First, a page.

The shortage of electronic components is escalating like a snowball rolling down a mountain, threatening to become an avalanche. What started as an issue for the automobile industry has now spread out to many other markets that require electronic components. Computers, cell phones, and many other devices have all been jeopardized by this shortage.
Many initially hoped that this shortage would pass quickly, but several issues have converged, making the situation worse. The global pandemic introduced new problems into the supply chain and exacerbated the pre-existing. The important thing now is to focus on repairing the damage to move forward. Here are some updates on the electronic component supply shortage and what to expect next.
When the global pandemic hit in 2020, most economists expected the world's economies to shut down quickly. As predicted, sales for the automotive industry dropped dramatically as people stayed home due to social distancing regulations. Simultaneously, demand for consumer electronics rose as the public began working, schooling, and entertaining at home. Without the need for automobile microchips, many semiconductor fabricators switched their production lines to the components needed for consumer electronics.
Switching the manufacturing of a microchip is not simple. It can take months to bring a new run of components up to full production and much longer to build and equip new factories for additional manufacturing. Another complication in switching production of semiconductors is the change in manufacturing technologies. Many automotive components are made using older fabrication methods, which had to be updated when chip makers switched over to newer parts for consumer electronics. All of this was under control until the unexpected happened; the automotive industry rebounded faster than expected.
Electronic components have become an essential part of building a car as they exist in all the main vehicle systems. These systems include:
Without any one of the components needed for these systems, the cars could not be completed, and assembly lines were severely limited in their production. In some cases, production shut down completely. This shortage put chip makers in a real bind, as they had already switched over their production lines and didn't have the bandwidth to switch back. Then the next domino in the supply chain fell.
Microchip production is based on the projected needs of the industries that use those components. In the automotive industry, the projections had fallen, while other sectors saw an increase. As pointed out earlier, the consumer industry saw additional demand for their products as people required new electronics to support their activities at home. Some such activities include:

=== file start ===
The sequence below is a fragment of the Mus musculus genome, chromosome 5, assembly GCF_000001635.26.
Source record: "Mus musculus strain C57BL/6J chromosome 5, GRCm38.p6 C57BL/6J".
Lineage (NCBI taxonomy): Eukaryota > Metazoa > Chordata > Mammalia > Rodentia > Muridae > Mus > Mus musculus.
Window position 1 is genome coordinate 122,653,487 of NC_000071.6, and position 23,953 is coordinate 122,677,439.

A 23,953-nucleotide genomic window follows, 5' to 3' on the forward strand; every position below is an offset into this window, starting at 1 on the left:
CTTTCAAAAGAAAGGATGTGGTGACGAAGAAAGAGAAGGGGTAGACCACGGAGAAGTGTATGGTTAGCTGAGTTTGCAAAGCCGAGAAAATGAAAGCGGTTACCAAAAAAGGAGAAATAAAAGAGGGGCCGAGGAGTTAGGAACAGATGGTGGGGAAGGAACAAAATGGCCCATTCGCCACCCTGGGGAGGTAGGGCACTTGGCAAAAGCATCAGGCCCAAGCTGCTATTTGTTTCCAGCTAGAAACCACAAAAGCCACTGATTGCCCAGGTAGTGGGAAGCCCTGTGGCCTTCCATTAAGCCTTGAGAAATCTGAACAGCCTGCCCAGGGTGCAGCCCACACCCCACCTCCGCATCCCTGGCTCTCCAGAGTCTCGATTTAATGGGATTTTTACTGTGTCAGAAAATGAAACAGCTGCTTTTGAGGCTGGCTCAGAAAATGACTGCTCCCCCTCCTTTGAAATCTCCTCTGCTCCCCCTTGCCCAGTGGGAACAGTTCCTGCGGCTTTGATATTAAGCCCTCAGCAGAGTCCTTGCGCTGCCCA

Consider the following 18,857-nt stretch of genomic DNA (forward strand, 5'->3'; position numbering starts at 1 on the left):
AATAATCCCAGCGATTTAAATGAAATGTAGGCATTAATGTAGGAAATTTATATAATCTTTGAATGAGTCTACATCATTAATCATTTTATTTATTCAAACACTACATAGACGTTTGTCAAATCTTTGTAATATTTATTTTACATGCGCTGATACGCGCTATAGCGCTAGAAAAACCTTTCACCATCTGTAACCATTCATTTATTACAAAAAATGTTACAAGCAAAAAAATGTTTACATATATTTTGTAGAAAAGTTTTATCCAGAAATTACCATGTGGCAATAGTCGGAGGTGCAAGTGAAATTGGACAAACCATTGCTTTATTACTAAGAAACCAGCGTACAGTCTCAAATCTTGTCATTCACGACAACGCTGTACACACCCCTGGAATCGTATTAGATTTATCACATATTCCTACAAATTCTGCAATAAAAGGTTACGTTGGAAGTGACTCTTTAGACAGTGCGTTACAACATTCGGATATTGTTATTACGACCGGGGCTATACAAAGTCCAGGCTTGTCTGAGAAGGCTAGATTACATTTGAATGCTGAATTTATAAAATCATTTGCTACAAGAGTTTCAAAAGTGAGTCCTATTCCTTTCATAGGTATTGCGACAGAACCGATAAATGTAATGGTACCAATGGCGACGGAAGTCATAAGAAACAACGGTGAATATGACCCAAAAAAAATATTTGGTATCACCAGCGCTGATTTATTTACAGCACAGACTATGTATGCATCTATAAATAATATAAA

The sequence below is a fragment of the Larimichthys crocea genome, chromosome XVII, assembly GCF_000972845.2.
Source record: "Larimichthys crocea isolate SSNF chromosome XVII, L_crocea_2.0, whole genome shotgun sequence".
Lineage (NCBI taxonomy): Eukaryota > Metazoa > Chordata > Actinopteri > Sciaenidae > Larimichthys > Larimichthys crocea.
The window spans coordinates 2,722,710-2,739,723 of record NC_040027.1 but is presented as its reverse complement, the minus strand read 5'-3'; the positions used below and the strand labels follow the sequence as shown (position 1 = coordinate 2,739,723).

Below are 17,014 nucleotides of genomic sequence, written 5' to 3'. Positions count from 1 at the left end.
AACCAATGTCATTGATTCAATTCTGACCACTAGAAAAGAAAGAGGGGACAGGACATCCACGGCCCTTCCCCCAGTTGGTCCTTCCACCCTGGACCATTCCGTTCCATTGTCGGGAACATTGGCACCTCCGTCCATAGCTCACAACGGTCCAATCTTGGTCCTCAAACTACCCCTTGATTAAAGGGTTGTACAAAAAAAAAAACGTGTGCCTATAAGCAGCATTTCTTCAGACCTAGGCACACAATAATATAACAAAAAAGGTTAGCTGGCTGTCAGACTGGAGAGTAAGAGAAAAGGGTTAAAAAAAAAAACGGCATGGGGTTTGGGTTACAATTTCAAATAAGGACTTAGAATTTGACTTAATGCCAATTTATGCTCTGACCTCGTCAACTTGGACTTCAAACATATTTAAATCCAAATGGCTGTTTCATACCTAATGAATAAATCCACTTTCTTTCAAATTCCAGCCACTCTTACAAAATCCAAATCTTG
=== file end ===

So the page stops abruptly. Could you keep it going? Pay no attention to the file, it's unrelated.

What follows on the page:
Consumer devices were not the only electronics that increased in demand. The need for new medical equipment used in diagnosing and treating COVID-19 also put additional pressure on chip makers to supply the demand.
While the industry demands were in flux, semiconductor fabricators also had problems to navigate. Some fabricators had labor problems due to the effects of the pandemic and were running at partial capacity. These facilities recalled workers as soon as it was safe to ramp back up to full production. Unfortunately, as each supply chain problem resolved, another popped up in its place.
With the rollout of new technologies, like 5G, new telecommunications, electric vehicles, and more, the demand for new semiconductors continues to rise. The rebounding automotive industry, existing consumer electronics markets, and the latest technology rollouts have pushed new component manufacturing capacities to a critical point. Fortunately, the semiconductor industry has responded by enhancing existing production lines and investing in the expedited construction of new facilities. The uncomfortable reality is that it will take time before the manufacturing overload can level out. The latest predictions claim that component shortages will improve towards the end of this year, but they won't fully recover until well into 2022. In the meantime, electronics OEMs should expect to contend with these component shortages as larger companies continue to buy out existing stocks to supply their needs. Regardless, there are some things OEMs can do to protect themselves.
The key for OEMs to get through this current part shortage is to partner with a PCB contract manufacturer that understands the ins and outs of the component supply chain.